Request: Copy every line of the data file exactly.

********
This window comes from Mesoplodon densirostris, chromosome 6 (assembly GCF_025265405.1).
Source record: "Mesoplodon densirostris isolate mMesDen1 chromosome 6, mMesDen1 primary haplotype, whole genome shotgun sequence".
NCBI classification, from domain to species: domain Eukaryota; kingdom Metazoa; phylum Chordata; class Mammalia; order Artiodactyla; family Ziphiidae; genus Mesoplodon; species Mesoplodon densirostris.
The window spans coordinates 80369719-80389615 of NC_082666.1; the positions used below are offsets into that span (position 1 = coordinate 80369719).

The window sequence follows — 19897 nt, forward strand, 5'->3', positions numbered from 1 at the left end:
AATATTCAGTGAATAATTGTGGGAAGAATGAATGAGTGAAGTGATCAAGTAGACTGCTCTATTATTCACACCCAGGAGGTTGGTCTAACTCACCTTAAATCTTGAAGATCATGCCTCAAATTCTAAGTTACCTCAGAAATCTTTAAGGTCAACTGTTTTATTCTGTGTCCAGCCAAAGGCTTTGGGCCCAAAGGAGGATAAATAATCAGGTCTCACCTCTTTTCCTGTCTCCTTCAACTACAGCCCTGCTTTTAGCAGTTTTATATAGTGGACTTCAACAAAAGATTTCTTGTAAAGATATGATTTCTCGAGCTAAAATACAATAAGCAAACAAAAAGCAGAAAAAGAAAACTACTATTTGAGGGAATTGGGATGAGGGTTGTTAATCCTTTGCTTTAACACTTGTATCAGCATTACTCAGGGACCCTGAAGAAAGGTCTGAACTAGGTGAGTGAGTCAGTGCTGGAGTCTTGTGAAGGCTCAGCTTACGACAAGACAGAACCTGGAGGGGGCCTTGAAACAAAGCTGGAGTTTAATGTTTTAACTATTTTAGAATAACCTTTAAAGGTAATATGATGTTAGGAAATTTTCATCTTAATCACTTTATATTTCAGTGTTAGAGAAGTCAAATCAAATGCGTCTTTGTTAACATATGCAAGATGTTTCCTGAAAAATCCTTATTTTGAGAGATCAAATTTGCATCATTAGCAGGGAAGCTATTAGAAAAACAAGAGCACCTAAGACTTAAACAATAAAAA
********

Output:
This window comes from Mesoplodon densirostris, chromosome 6 (assembly GCF_025265405.1).
Source record: "Mesoplodon densirostris isolate mMesDen1 chromosome 6, mMesDen1 primary haplotype, whole genome shotgun sequence".
NCBI classification, from domain to species: domain Eukaryota; kingdom Metazoa; phylum Chordata; class Mammalia; order Artiodactyla; family Ziphiidae; genus Mesoplodon; species Mesoplodon densirostris.
The window spans coordinates 80369719-80389615 of NC_082666.1; the positions used below are offsets into that span (position 1 = coordinate 80369719).

The window sequence follows — 19897 nt, forward strand, 5'->3', positions numbered from 1 at the left end:
AATATTCAGTGAATAATTGTGGGAAGAATGAATGAGTGAAGTGATCAAGTAGACTGCTCTATTATTCACACCCAGGAGGTTGGTCTAACTCACCTTAAATCTTGAAGATCATGCCTCAAATTCTAAGTTACCTCAGAAATCTTTAAGGTCAACTGTTTTATTCTGTGTCCAGCCAAAGGCTTTGGGCCCAAAGGAGGATAAATAATCAGGTCTCACCTCTTTTCCTGTCTCCTTCAACTACAGCCCTGCTTTTAGCAGTTTTATATAGTGGACTTCAACAAAAGATTTCTTGTAAAGATATGATTTCTCGAGCTAAAATACAATAAGCAAACAAAAAGCAGAAAAAGAAAACTACTATTTGAGGGAATTGGGATGAGGGTTGTTAATCCTTTGCTTTAACACTTGTATCAGCATTACTCAGGGACCCTGAAGAAAGGTCTGAACTAGGTGAGTGAGTCAGTGCTGGAGTCTTGTGAAGGCTCAGCTTACGACAAGACAGAACCTGGAGGGGGCCTTGAAACAAAGCTGGAGTTTAATGTTTTAACTATTTTAGAATAACCTTTAAAGGTAATATGATGTTAGGAAATTTTCATCTTAATCACTTTATATTTCAGTGTTAGAGAAGTCAAATCAAATGCGTCTTTGTTAACATATGCAAGATGTTTCCTGAAAAATCCTTATTTTGAGAGATCAAATTTGCATCATTAGCAGGGAAGCTATTAGAAAAACAAGAGCACCTAAGACTTAAACAATAAAAA